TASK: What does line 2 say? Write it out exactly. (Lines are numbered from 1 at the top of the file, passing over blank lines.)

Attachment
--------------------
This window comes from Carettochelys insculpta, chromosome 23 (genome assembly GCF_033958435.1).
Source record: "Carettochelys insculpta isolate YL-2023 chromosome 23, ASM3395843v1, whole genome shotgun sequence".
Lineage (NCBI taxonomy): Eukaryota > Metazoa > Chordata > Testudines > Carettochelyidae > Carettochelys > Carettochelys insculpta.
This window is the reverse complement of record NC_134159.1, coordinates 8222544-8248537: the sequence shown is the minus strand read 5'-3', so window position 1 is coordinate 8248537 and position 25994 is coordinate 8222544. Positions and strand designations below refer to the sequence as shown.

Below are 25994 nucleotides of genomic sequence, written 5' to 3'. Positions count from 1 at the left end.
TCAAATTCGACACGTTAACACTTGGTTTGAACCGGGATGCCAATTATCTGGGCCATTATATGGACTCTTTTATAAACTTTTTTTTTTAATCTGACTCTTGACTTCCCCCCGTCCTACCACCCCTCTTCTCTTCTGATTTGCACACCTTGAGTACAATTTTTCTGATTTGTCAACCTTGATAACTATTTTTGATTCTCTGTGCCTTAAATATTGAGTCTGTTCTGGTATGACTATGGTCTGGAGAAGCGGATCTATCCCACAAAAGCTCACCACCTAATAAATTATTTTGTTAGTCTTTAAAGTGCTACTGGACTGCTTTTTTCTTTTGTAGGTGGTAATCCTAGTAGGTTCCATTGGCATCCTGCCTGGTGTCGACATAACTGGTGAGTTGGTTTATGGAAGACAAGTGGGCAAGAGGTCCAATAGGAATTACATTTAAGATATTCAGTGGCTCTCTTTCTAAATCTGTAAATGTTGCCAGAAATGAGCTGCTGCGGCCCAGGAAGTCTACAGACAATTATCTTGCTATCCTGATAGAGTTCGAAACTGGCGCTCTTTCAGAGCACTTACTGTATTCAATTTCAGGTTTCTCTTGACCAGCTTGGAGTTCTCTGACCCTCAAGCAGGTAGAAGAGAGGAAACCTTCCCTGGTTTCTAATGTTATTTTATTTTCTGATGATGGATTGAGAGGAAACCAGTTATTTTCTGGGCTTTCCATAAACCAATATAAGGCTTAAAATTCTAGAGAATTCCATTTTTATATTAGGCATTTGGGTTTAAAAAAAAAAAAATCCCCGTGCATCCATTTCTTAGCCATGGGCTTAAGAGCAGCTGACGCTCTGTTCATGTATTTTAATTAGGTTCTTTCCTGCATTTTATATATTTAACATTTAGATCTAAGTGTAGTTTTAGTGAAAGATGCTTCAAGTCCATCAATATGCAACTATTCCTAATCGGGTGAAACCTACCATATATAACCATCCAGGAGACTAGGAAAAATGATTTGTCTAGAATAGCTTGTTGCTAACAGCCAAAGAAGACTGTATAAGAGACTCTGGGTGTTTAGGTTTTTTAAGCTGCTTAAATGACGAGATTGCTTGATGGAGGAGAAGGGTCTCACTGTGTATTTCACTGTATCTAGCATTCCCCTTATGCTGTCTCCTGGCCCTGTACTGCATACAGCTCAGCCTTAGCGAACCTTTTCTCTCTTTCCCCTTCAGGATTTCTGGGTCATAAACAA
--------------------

Source record: "Carettochelys insculpta isolate YL-2023 chromosome 23, ASM3395843v1, whole genome shotgun sequence".